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Dubai International Film Festival Kicks Off with "Paradise Now"

Indiewire By Indiewire | Indiewire December 10, 2005 at 11:0AM

The Dubai International Film Festival in the United Arab Emirates kicked off its second edition Sunday. "Paradise Now," directed by Hany Abu-Assad, opened the festival on December 11, with ninety-eight films from 46 countries to screen throughout the seven days of the festival.
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The Dubai International Film Festival in the United Arab Emirates kicked off its second edition Sunday. "Paradise Now," directed by Hany Abu-Assad, opened the festival on December 11, with ninety-eight films from 46 countries to screen throughout the seven days of the festival.

"Our cultural bridge is a two-way bridge," said festival director and CEO Neil Stephenson in a statement. "We are reinforcing it in both directions by bringing the best of world cinema to Dubai, and taking the best of Arab cinema to the world from Dubai," he continued in his description of the festival's mission.

"Paradise Now" follows two young Palestinian men -- best friends since childhood -- as they prepare to carry out a suicide bombing in Tel Aviv. A young woman's discovery of their plans, however, leads them to reconsider their decision to die.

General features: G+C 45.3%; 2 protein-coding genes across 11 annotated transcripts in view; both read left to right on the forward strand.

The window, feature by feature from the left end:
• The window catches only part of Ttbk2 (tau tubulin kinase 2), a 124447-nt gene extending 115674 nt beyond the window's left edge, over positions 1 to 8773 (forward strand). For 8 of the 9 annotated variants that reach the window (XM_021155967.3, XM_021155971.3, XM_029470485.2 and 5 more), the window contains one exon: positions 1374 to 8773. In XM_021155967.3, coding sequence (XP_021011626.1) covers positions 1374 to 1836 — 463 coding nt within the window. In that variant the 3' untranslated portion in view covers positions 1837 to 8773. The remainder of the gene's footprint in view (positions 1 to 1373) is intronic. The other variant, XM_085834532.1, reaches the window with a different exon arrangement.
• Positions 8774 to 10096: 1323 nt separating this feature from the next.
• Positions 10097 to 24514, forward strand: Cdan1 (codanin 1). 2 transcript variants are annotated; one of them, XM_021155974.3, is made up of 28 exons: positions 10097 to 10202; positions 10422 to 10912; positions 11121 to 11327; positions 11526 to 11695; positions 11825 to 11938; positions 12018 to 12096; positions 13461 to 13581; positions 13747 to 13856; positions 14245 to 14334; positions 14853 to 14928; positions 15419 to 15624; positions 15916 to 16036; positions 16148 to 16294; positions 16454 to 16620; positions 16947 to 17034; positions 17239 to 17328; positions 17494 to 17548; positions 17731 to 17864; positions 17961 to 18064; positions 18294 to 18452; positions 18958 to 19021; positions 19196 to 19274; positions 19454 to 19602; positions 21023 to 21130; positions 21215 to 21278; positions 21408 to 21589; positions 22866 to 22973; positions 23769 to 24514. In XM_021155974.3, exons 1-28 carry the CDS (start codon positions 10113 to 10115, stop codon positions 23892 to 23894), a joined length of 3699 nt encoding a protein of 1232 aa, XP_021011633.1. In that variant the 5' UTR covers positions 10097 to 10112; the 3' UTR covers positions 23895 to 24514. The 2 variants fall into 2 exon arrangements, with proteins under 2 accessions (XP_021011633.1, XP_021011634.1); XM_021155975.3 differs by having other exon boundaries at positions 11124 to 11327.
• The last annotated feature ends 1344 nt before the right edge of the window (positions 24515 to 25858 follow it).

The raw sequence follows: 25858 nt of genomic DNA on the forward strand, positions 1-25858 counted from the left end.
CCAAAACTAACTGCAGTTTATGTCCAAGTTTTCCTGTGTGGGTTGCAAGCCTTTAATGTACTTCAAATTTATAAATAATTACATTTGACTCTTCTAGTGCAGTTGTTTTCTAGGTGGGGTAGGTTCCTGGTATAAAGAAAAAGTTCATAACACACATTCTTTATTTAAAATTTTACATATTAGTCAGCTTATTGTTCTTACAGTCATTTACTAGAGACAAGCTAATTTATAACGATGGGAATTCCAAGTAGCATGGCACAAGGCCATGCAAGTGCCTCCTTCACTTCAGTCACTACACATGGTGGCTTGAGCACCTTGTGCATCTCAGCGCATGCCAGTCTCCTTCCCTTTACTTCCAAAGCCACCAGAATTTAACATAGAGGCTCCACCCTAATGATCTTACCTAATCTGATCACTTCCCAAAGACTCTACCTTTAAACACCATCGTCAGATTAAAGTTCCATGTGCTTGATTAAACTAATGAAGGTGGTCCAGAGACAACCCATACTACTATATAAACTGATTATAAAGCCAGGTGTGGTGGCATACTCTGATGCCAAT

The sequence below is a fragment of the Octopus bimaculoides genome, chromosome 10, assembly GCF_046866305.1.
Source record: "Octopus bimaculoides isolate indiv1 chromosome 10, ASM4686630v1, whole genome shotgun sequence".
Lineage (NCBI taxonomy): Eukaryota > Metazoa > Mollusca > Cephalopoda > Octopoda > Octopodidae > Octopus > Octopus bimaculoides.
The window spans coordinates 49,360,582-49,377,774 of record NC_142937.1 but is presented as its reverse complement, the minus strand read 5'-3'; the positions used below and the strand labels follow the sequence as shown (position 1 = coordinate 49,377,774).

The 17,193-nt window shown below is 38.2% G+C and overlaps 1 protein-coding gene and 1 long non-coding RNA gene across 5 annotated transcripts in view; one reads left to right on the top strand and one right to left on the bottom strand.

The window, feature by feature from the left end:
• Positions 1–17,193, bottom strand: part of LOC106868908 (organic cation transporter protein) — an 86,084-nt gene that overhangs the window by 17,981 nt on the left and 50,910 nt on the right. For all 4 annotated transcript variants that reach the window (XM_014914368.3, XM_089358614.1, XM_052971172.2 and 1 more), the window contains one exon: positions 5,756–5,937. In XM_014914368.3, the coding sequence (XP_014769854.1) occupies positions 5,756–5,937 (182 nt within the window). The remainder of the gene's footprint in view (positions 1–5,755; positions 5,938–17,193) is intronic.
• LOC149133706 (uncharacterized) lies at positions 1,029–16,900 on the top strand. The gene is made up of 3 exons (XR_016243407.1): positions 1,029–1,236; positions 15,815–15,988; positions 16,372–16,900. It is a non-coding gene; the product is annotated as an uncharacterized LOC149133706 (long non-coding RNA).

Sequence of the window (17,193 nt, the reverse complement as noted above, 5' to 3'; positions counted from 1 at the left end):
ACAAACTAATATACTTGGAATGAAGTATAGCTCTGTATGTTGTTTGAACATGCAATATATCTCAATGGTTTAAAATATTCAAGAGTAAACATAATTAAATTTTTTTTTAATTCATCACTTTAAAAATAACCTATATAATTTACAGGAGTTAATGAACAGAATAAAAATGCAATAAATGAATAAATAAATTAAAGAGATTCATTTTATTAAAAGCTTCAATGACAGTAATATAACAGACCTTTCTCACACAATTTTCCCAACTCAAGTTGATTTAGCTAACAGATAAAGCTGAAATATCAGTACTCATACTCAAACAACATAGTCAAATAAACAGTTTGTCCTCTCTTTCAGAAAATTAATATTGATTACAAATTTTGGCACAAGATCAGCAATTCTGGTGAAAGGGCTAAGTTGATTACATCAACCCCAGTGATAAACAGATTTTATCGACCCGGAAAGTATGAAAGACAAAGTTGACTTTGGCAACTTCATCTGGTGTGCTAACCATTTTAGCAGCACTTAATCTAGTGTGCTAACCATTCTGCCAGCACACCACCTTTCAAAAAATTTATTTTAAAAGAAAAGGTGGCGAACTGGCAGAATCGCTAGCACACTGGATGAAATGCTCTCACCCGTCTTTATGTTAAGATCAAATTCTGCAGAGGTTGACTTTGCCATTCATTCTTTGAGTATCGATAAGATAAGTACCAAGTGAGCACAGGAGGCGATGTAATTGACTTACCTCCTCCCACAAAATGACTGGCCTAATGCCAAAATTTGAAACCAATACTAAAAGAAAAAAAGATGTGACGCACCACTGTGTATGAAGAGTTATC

The festival will specially recognize six "gala" films, including "Water," written and directed by Deepa Mehta ("Fire," "Earth"). "Water" is about Hindu widows forced to live together in poverty in 1930s India. It is the final film in Mehta's trilogy of the elements. Some of the other gala films are Jean-Pierre Dardenne and Luc Dardenne's "L'Enfant" ("The Child"), about an impoverished young Belgian couple, and Mark Dornford-May's "U-Carmen e-Khayelitsha" ("Carmen in Khayelitsha"), a modern-day version of the opera "Carmen" set in South Africa. The closing night galas will be Ari Sandel's "West Bank Story," a musical comedy about competing falafel stands, and Christian Carion's "Joyeux Noel," about World War I soldiers who temporarily halt their fighting on Christmas Eve 1914.

"Looking for Comedy in the Muslim World," written and directed by Albert Brooks, is one of six films that will make their world premieres at the festival. Brooks plays a comedian sent by the U.S. government to Pakistan and India to find out what makes Muslims laugh.

The Dubai International Film Festival will honor several people for distinguished service to the film industry: Morgan Freeman, Adel Imam, the Egyptian "king of comedy," and Indian producer-director Yash Chopra, known as a godfather of Indian film.

For more information, please visit the festival's website.

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